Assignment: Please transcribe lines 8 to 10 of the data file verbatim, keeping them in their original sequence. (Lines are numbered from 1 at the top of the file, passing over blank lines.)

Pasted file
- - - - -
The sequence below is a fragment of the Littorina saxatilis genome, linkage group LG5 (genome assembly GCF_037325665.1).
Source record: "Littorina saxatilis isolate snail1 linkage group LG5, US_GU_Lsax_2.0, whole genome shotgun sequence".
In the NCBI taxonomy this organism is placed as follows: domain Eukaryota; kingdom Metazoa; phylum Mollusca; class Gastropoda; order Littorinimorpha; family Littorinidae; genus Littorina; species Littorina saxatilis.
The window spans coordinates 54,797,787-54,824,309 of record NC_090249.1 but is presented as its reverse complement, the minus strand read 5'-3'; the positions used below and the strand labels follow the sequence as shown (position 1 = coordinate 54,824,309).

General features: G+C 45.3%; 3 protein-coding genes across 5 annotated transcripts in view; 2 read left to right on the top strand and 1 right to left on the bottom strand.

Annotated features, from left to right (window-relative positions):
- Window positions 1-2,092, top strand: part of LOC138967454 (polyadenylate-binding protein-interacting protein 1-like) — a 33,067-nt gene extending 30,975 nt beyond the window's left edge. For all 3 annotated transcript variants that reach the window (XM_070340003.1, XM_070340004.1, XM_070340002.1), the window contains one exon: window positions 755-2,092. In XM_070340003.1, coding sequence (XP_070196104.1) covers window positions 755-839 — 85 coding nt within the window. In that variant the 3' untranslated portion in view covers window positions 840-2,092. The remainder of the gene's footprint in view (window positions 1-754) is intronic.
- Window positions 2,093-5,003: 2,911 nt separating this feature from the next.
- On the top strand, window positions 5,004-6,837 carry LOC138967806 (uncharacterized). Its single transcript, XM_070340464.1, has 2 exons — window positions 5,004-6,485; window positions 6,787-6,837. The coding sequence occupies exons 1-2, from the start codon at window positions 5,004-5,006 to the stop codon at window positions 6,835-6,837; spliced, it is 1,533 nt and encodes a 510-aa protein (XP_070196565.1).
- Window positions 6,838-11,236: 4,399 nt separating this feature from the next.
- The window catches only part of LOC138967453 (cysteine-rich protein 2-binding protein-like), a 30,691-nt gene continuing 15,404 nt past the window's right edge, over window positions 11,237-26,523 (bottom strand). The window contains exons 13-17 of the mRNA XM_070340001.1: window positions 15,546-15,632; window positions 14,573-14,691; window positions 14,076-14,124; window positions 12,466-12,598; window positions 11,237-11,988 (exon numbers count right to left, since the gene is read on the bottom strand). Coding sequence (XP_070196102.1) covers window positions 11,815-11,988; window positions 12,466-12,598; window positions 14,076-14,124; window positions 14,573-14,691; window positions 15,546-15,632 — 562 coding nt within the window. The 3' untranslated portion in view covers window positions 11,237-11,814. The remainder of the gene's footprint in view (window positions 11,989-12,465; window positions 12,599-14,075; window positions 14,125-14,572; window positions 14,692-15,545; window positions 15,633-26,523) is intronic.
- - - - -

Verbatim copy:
- Window positions 2,093-5,003: 2,911 nt separating this feature from the next.
- On the top strand, window positions 5,004-6,837 carry LOC138967806 (uncharacterized). Its single transcript, XM_070340464.1, has 2 exons — window positions 5,004-6,485; window positions 6,787-6,837. The coding sequence occupies exons 1-2, from the start codon at window positions 5,004-5,006 to the stop codon at window positions 6,835-6,837; spliced, it is 1,533 nt and encodes a 510-aa protein (XP_070196565.1).
- Window positions 6,838-11,236: 4,399 nt separating this feature from the next.